We address both nursing home abuse and neglect cases. Each are actionable. Though similar, “neglect” reflects the failure to provide reasonable care, or the violation of a policy or standard of care. Neglect may involve the failure to pay attention to a resident, the failure to provide regular assistance with hygiene, the failure to feed and nourish, the failure to provide medical attention in order to prevent bed sores or infections, or to treat conditions such as cognitive deficits, diabetes, or the inability to walk independently.
Family members or friends who visit must be aware of the warning signs though they may be difficult to detect. If the resident appears to have lost weight, exhibits bed sores, shows bruising, signs of malnutrition, or behavioral changes, then you should make a report with the nursing staff. In fact, it should be reported immediately.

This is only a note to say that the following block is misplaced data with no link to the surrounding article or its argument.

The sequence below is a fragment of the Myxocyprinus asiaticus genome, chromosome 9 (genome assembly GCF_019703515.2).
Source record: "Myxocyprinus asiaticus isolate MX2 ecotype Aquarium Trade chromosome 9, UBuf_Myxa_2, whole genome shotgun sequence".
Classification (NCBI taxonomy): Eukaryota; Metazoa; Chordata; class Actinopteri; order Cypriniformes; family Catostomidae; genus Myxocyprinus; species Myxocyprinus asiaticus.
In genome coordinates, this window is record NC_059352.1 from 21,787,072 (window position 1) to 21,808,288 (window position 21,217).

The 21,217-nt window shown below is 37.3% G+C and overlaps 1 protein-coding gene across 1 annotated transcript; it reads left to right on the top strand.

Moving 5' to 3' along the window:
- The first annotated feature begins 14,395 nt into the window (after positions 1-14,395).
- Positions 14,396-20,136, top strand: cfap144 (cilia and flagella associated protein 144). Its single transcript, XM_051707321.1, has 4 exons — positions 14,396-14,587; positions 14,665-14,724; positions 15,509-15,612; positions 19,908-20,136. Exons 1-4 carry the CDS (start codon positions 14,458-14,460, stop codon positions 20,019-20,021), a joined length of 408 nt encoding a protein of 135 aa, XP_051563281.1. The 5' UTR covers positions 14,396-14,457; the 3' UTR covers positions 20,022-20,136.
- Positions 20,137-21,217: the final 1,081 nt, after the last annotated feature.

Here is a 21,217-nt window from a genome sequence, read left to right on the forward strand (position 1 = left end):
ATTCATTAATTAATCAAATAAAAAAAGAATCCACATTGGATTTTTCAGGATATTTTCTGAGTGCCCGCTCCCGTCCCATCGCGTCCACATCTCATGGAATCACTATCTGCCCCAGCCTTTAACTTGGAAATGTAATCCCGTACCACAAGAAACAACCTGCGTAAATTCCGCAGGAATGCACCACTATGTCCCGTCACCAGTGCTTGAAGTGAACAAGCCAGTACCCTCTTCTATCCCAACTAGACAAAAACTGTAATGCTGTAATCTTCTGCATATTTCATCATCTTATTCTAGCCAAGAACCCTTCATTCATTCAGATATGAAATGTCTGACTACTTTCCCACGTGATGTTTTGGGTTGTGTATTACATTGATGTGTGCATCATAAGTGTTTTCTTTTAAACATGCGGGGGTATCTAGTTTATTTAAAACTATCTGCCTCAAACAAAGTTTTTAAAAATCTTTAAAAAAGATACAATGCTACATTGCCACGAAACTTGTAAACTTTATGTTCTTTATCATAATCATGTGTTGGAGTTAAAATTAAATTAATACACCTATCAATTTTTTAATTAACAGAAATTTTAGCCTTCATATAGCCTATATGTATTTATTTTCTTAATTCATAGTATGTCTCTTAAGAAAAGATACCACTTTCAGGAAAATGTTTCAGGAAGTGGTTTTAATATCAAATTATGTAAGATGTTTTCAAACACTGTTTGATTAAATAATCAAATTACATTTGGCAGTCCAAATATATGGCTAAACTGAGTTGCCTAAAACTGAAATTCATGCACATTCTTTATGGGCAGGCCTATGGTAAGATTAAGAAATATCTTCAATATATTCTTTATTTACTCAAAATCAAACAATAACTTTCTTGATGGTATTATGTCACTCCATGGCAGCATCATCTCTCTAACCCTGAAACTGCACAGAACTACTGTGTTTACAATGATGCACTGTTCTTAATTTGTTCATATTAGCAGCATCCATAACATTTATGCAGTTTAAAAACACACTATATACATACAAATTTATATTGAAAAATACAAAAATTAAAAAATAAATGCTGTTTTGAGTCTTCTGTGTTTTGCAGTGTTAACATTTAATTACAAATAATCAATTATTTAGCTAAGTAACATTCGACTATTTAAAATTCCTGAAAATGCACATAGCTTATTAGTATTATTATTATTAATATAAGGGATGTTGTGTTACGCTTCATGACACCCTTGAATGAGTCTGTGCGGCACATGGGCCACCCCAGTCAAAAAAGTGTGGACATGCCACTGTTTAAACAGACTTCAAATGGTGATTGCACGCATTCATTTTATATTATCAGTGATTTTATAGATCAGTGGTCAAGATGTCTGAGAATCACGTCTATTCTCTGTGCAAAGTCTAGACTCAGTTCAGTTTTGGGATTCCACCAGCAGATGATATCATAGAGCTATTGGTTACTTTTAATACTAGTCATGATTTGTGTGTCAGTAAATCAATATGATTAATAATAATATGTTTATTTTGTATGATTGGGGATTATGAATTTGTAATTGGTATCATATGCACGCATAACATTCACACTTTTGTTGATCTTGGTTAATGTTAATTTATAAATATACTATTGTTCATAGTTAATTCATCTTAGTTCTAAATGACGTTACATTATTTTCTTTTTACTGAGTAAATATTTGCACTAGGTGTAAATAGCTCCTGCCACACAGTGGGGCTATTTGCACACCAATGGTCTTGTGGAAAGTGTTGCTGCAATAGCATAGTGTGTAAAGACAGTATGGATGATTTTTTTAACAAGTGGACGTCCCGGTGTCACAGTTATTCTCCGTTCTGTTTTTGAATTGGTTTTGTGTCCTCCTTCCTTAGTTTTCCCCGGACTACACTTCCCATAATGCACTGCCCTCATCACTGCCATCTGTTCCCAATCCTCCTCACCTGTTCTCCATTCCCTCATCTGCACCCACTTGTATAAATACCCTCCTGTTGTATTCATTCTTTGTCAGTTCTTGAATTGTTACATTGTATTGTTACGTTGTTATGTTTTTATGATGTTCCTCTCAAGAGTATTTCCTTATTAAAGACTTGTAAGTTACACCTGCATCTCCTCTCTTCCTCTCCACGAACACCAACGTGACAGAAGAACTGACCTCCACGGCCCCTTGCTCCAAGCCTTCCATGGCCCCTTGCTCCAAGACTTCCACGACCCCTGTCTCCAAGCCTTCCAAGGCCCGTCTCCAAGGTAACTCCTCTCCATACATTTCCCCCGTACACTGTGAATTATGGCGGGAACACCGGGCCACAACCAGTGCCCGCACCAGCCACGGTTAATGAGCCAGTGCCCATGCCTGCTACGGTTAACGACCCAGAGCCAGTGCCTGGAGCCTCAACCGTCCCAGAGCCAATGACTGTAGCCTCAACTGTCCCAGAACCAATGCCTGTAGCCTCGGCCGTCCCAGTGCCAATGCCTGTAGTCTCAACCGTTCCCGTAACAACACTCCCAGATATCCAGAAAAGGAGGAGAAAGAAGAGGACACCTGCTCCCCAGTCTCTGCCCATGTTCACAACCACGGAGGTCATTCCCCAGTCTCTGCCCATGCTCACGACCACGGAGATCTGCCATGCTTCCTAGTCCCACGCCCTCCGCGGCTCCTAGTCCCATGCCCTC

Some things you can do to prevent nursing home neglect includes ensuring that high risk patients are identified to prevent fall-downs. You can also make sure the mattress is clean, and fits the bed frame properly. This may prevent suffocation.
Moreover, frequent visits by family and friends will help to reduce the possibility of neglect. If you care, they'll care.